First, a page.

equal error variance
• One of the assumption of OLS regression is that error
terms have a constant variance across all value so f
• If not heteroscadisticity.
• standard errors underestimated so t ratos are larger
• More common in cross sectional data than time
• Heteroskedasticity implies that the variances (i.e.
- the dispersion around the expected mean of
zero) of the residuals are not constant, but that
they are different for different observations. This
causes a problem: if the variances are unequal,
then the relative reliability of each observation
(used in the regression analysis) is unequal. The
larger the variance, the lower should be the
importance (or weight) attached to that
• Note that the problem of heteroscedasticity is
likely to be more common in cross-sectional than
in time series data. In cross-sectional data, one
Detection of Heteroscedasticity
• Graphical methods: Looking for patterns in the plot
of the predicted dependent variable and the residual
• Formal tests: One of the best is White’s general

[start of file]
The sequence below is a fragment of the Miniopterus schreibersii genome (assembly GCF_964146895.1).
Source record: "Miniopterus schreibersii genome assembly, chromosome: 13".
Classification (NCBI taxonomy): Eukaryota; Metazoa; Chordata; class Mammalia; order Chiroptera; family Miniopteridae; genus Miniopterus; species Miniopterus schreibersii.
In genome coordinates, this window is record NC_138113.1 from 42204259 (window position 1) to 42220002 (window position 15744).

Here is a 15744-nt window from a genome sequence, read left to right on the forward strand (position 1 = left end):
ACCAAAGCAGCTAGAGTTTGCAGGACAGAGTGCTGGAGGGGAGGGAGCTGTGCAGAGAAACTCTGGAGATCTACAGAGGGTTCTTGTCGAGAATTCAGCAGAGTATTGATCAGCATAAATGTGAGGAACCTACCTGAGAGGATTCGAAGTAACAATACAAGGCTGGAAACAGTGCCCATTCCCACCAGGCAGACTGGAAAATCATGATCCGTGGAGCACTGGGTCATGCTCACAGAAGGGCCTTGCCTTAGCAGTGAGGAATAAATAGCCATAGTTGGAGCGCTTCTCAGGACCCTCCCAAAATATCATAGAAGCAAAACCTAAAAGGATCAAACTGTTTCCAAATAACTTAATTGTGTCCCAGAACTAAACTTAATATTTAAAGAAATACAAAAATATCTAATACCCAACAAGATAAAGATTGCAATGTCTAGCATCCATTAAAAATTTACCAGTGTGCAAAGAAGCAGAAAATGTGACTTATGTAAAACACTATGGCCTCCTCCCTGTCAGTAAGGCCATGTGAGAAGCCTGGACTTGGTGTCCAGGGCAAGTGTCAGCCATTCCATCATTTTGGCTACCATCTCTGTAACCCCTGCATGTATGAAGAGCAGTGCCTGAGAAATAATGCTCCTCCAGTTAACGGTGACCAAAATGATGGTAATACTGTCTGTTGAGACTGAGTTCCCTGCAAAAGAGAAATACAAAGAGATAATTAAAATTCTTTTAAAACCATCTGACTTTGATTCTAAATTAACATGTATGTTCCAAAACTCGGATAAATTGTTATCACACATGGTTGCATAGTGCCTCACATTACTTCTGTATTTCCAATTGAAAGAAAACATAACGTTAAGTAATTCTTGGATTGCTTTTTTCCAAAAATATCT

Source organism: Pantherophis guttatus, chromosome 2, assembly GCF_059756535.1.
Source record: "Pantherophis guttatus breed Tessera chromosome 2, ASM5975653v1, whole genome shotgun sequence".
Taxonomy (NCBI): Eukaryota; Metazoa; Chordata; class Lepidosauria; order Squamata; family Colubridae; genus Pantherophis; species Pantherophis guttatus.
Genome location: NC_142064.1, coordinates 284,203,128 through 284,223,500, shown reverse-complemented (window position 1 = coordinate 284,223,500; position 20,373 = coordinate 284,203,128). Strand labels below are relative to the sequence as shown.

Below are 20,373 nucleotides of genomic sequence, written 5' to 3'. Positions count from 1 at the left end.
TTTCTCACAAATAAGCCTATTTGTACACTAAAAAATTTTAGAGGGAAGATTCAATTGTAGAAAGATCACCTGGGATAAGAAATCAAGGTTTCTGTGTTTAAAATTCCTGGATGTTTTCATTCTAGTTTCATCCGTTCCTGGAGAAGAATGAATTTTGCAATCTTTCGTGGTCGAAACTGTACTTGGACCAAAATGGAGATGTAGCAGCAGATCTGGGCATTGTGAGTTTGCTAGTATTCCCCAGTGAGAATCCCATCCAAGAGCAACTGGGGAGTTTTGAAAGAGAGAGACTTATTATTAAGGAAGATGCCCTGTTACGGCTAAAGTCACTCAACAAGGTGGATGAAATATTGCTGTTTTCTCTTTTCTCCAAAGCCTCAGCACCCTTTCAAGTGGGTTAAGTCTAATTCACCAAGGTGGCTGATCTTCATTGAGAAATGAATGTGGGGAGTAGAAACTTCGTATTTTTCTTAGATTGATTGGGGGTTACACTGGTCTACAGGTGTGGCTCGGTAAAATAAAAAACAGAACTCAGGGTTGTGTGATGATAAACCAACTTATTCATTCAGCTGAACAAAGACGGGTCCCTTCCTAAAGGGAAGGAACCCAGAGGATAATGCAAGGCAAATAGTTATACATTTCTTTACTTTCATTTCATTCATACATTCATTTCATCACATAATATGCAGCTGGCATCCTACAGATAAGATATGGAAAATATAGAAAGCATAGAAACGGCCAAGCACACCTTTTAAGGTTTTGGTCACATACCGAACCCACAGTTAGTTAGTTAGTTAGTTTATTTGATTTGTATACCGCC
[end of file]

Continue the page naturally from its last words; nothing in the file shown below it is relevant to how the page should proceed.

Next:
test for heteroscedasticity. If the graphical inspection
hints at heteroskedasticity, you must conduct a
formal test like the White’s test.
Consequences of Using OLS in the Presence of
• OLS estimation still gives unbiased coefficient estimates, but they are
no longer BLUE.
• This implies that if we still use OLS in the presence of
heteroscedasticity, our standard errors could be inappropriate and
hence any inferences we make could be misleading.
• Whether the standard errors calculated using the usual formulae are
too big or too small will depend upon the form of the
• In the presence of heteroscedasticity, the variances of OLS estimators
are not provided by the usual OLS formulas. But if we persist in
using the usual OLS formulas, the t and F tests based on them can be
highly mislead- ing, resulting in erroneous conclusions
• Use logarithm of dependent variable
• Use other method than OLS